The government is working towards further devolution deals with Liverpool City Region, Sheffield and Leeds, West Yorkshire and partner authorities, to be agreed in parallel to the Spending Review.
Osborne said that if “agreement is reached, including on an elected mayor working with local leaders to oversee new powers devolved from ministers, these city regions will be granted significant additional powers and the opportunity to take control of their own affairs to support economic growth.
“To ensure that local areas have a greater say over their own economies, the government will consult on devolving powers on Sunday trading to city mayors and local authorities. This will look at allowing mayors or councils to extend Sunday trading for additional hours within parameters that they would determine.”
The six Merseyside local authorities have so far struggled to always agree on the route forward for the city region; some authorities fear a power-grab by Liverpool under any devolution deal.
Robert Hough, chairman of the Liverpool City Region LEP, said: “It was encouraging to hear the chancellor, once again, use the future prosperity of the North as one of the central themes of his budget speech. Devolution, fundamentally, is about local decision-making. And the reason I am optimistic about the devolution journey is because I have a firm belief that the best people to make decisions about the Liverpool City Region are the people who live, work and do business here.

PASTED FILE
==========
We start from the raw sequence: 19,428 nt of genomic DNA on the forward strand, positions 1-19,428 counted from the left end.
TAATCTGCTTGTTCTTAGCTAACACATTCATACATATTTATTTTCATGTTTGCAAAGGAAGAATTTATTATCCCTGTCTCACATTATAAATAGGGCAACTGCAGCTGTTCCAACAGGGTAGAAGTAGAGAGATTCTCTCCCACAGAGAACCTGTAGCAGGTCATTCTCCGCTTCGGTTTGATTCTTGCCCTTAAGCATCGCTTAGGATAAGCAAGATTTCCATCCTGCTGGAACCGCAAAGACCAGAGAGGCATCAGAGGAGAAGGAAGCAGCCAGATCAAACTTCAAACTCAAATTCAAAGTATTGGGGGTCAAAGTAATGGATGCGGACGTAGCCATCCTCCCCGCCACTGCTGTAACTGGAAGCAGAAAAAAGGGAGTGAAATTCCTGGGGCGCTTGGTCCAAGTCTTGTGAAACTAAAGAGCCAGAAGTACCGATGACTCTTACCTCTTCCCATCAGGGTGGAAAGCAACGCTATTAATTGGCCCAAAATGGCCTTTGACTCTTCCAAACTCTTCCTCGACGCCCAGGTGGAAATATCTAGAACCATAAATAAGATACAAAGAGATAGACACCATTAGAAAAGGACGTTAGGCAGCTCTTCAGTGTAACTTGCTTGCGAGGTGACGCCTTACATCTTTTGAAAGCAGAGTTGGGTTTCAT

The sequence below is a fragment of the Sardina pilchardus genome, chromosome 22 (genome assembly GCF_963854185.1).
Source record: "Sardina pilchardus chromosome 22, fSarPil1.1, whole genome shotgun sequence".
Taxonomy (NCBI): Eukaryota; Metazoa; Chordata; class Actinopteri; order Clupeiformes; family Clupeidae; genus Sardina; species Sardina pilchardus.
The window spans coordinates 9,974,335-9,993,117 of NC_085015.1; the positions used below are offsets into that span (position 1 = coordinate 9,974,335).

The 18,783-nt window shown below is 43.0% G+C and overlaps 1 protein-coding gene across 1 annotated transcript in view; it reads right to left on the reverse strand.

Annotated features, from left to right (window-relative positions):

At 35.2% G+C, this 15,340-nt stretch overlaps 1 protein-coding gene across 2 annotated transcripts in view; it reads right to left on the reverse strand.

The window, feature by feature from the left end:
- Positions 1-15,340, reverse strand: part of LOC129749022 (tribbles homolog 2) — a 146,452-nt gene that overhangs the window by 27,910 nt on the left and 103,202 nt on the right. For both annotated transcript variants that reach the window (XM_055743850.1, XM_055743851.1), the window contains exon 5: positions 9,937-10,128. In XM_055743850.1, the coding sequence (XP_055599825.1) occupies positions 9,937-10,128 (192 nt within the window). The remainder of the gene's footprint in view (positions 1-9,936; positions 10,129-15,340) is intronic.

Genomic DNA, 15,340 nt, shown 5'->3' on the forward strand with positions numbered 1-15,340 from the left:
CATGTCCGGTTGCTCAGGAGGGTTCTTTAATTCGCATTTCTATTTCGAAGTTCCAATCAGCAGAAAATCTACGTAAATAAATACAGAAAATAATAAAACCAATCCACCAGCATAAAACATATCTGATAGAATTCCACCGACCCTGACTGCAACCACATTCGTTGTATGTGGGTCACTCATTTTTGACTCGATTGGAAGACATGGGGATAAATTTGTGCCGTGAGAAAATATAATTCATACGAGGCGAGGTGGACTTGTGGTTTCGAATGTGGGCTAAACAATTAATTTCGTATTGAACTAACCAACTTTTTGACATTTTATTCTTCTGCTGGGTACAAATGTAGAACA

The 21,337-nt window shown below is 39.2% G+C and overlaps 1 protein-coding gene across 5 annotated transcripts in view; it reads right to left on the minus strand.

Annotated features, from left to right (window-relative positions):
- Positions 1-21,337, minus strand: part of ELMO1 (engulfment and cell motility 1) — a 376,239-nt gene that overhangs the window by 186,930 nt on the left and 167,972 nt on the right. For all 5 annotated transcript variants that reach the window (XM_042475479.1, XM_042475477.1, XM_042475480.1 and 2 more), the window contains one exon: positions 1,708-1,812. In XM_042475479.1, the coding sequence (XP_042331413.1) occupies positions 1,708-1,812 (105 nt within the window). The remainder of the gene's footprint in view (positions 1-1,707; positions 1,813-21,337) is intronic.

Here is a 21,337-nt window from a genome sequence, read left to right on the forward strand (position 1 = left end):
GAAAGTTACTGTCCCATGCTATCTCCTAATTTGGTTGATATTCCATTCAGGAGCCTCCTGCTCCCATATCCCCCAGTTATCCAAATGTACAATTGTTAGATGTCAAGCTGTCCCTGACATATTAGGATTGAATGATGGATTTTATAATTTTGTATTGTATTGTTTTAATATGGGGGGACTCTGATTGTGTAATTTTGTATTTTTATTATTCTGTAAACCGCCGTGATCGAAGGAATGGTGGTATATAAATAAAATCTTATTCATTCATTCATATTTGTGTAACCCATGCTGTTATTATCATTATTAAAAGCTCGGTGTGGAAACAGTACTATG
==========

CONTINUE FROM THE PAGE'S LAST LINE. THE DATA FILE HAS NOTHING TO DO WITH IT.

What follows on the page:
“The Local Enterprise Partnership will play a key role in the devolution process as we are the crucial link between local government, national government and business. We are part of the way along the devolution journey which we believe presents an unparalleled opportunity for the City Region.”
Mark Rawstron, regional senior director of Bilfinger GVA, the managing agents of Merseyway shopping centre in Stockport, said: “I’m a huge supporter of local powers and devolution but the potential relaxation of Sunday trading hours and devolvement of this to a local level is fraught with issues from a personal viewpoint. How do you reconcile those people who would like to work with those who do not, safeguards are one thing but the reality can be very different. Supporters say it will add to the economy but should we be judging everything from an economic output position, one would like to think not. The existing six hours of opening would seem to strike the right balance with those smaller traders able to open for longer. Why change a system which seems to respect varied view-points, at least to some extent?”